Dawg Days

When I was two, there was only one word that I would use:  “Dawg.” (Translation for Yankees: Dog) Apparently, I used it not only to call attention to attractive canines, but also to indicate my excitement about anything remotely resembling a dog. According to family lore, I’d say “Dawg” to cats (maybe could have been a small dog), horses (resembling big, fast dogs), and motorcycles (could have been really fast dogs). My sister claims I called fence posts “dawg,” but she’s been known to exaggerate.


I had no need of a vocabulary with my sister around.

How did I communicate other things, you ask? I had an older sister. I didn’t need to communicate. She’d look at me, and then look at my mom and say, “Mom, Laura wants a cookie.” She was so successful at meeting my daily needs that the only other thing I needed to discuss with anyone was my excitement about dogs.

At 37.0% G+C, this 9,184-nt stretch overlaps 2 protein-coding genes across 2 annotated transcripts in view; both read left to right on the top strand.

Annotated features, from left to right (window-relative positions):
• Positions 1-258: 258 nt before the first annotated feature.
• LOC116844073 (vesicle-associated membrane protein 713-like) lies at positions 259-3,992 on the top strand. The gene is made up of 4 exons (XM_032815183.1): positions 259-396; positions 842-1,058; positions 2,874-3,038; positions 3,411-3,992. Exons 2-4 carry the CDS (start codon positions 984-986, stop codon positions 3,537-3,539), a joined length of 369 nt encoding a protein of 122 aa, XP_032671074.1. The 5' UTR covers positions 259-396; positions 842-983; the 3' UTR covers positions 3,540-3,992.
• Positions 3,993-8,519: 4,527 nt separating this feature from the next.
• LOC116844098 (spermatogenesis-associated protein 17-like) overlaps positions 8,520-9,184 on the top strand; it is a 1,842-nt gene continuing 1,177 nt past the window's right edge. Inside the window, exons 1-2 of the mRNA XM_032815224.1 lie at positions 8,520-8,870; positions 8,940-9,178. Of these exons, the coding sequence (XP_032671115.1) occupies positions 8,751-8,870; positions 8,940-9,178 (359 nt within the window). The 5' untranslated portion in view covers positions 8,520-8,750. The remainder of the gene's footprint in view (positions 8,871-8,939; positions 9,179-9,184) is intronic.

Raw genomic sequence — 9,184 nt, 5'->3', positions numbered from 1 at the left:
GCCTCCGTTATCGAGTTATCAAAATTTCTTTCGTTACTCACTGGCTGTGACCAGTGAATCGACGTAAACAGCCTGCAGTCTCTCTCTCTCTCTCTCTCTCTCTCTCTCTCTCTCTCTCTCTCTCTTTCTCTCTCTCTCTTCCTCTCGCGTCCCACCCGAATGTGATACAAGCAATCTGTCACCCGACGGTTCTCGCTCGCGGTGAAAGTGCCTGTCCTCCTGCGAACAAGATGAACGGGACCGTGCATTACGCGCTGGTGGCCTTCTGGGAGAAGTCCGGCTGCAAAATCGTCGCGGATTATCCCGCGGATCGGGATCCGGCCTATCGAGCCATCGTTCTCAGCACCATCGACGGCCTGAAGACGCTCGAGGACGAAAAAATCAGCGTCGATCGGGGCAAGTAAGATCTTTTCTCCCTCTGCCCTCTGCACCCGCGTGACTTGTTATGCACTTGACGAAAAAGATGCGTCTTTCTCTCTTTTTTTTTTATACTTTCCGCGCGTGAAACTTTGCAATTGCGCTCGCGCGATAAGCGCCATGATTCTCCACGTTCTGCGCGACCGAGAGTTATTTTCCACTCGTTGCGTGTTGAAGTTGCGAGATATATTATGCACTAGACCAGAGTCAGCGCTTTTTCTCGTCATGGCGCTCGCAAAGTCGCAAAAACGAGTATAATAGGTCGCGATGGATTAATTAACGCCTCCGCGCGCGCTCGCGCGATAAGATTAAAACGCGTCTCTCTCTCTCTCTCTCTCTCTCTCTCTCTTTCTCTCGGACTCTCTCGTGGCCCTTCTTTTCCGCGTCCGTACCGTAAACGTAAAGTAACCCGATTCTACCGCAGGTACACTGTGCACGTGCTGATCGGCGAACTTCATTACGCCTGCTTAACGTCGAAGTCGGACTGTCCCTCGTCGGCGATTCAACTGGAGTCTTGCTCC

I think my parents were more concerned about my lack of any other vocabulary than they were about my constant dawg-ing. Before long, they expressed their concerns to a doctor—our hometown pediatrician. Being a practical-minded man, he suggested that they get me a dog.

black cocker spaniel

Lady, my first dog

Soon Lady, a black cocker spaniel,

entered our family’s life. Not long after, I started talking.

From that point on, there was always one or more (usually more) animals in the Wilkinson household. And, as a result of their presence, there was even more unconditional love, support, and laughter in the household. Of course, there was also dirt, pet hair on clothes, extra chores, stress, and vet bills, not to mention total heartbreak when one died, but we wouldn’t have had it any other way.

© Laura Hedgecock 2013


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